The UK personal finance market has traditionally largely been based on home ownership. People looking for a loan choose from mainstream financial products that require the loan to be secured against a property, or a charge placed on the property. However, in recent times the housing market has changed to such an extent that many people now simply cannot afford to purchase their own home.
For the first time since the 1960s, there are now more people renting in the private market than from councils, housing associations and social landlords, while the average age of a first time home buyer is now heading towards 35 years. And while many young, single professionals are renting their homes, the demographics are changing: more than 25% of tenants are married and settled, often with families. But if you’re a long-term tenant, what consequences does this have for your access to credit?
Loans for tenants
Thankfully, there are plenty of financial providers out there offering tenant loans – personal loans for non-home owners. Here’s a good overview of what is currently available in the marketplace. These are unsecured loans, meaning you don’t need a property in order to be eligible, while criteria for lending are based on factors such as
Your credit history
Risk assessment carried out by the lender (often derived from your credit score)
Your regular income
Affordability assessment carried out by the lender
As long as you meet these criteria and can demonstrate your ability to repay the loan in full, your application should be successful without the need to provide and asset as security. What’s more, you may be offered a choice of borrowing amounts up to £25K along with flexible repayment terms from 1-10 years.
These types of loans are available to anyone who is living in rented accommodation – privately owned, council or housing association owned – and it doesn’t matter whether you’re living with family, sharing with friends or lodging with strangers.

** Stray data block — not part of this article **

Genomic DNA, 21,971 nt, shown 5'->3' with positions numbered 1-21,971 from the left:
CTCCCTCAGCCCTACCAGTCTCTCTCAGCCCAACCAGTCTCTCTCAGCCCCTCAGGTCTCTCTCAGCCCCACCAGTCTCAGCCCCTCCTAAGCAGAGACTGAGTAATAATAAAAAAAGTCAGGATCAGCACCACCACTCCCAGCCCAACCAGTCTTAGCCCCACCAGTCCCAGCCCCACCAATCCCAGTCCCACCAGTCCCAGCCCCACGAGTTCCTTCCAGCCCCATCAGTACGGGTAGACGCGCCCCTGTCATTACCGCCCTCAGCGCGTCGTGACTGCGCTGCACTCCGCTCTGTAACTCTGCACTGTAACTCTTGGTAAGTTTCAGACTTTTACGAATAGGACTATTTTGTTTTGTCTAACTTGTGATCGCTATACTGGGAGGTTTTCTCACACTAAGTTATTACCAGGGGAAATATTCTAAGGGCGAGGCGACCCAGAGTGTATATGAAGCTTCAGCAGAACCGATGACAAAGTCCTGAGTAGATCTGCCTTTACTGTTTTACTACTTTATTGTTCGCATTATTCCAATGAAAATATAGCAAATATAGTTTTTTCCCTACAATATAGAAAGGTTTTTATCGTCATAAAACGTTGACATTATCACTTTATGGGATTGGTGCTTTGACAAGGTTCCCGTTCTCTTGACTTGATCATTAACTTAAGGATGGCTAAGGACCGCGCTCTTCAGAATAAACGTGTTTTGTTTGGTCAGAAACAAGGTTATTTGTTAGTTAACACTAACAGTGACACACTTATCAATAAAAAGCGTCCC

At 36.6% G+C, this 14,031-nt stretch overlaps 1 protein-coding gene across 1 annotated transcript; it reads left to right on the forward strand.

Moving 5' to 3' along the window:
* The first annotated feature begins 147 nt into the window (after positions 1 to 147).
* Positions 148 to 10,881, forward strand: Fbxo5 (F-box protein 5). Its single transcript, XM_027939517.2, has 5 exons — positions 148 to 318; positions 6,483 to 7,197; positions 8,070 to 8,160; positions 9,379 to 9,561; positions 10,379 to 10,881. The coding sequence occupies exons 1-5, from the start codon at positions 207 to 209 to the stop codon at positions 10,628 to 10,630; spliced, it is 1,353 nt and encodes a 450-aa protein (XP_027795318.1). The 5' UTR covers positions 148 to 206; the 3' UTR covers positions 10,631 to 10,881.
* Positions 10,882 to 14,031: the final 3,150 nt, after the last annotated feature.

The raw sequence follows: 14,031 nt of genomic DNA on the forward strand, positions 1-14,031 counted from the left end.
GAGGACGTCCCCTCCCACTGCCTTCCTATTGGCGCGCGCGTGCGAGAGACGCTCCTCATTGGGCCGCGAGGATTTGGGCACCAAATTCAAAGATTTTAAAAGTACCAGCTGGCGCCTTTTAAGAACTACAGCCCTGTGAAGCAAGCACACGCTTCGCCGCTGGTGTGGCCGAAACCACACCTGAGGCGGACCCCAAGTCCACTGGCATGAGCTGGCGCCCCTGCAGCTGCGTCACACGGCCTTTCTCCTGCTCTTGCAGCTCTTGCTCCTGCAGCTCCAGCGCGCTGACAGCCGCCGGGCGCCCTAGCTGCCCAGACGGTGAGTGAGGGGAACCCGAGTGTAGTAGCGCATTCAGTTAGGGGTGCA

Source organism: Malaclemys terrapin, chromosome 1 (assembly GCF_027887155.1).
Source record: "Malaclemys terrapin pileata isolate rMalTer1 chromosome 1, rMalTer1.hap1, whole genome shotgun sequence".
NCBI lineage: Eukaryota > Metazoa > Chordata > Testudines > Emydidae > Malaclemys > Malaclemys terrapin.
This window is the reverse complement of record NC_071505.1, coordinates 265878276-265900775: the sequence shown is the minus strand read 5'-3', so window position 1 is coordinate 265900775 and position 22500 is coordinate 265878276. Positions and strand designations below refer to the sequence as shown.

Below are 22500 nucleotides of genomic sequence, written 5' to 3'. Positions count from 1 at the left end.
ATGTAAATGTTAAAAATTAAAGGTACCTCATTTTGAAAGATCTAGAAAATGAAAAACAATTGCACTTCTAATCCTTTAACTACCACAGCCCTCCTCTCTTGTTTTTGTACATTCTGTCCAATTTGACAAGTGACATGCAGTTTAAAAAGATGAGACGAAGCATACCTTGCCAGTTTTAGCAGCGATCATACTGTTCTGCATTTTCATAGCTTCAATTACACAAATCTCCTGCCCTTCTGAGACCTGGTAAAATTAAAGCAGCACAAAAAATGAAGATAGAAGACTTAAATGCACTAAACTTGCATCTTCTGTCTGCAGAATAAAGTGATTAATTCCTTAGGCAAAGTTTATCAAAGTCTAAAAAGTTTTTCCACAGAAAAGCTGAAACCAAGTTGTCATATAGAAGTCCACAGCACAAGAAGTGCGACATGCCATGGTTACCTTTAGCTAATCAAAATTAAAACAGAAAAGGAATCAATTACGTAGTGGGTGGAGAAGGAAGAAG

Clearly, as with any personal loan, the onus is on you to make sure you can make the repayments every month. Responsible household budgeting means that it is absolutely critical to make the right choice when it comes to both the loan amount and repayment term. Take all your other financial commitments into account too, so you don’t end up with a situation where you’ve overstretched yourself financially and can’t make ends meet.
Here’s a handy loan repayment calculator to help you work out how much money you need to borrow and the quickest way to repay it.
Bad credit loans
Unsecured tenant loans are assessed on the basis of your credit history and your income. But even in the situation where your credit score is perhaps not as high as you would like, you may still be eligible for a personal loan as long as you can show that you have a regular income from a regular employer. In fact, making regular repayments on your tenant loan can be a great way to help rebuild your credit rating.
Another option open to those whose with a low credit score is to apply for a guarantor loan. This is another type of unsecured loan where you won’t be asked to provide security via an asset such as a property.
Instead, a friend or family member is asked to guarantee the repayments you have agreed to make to pay back the loan. Your guarantor will need a good credit score, and ideally be a homeowner to get you access to the best rates. If you don’t make your payments, your guarantor will step in on your behalf – essentially he carries your risk.
For people with a low credit rating, this type of loan can be a lifesaver. Not only will you have access to the money that you need, whether or not you’re a long-term tenant, it’s a great chance to repair your credit file and get back onto the straight and narrow.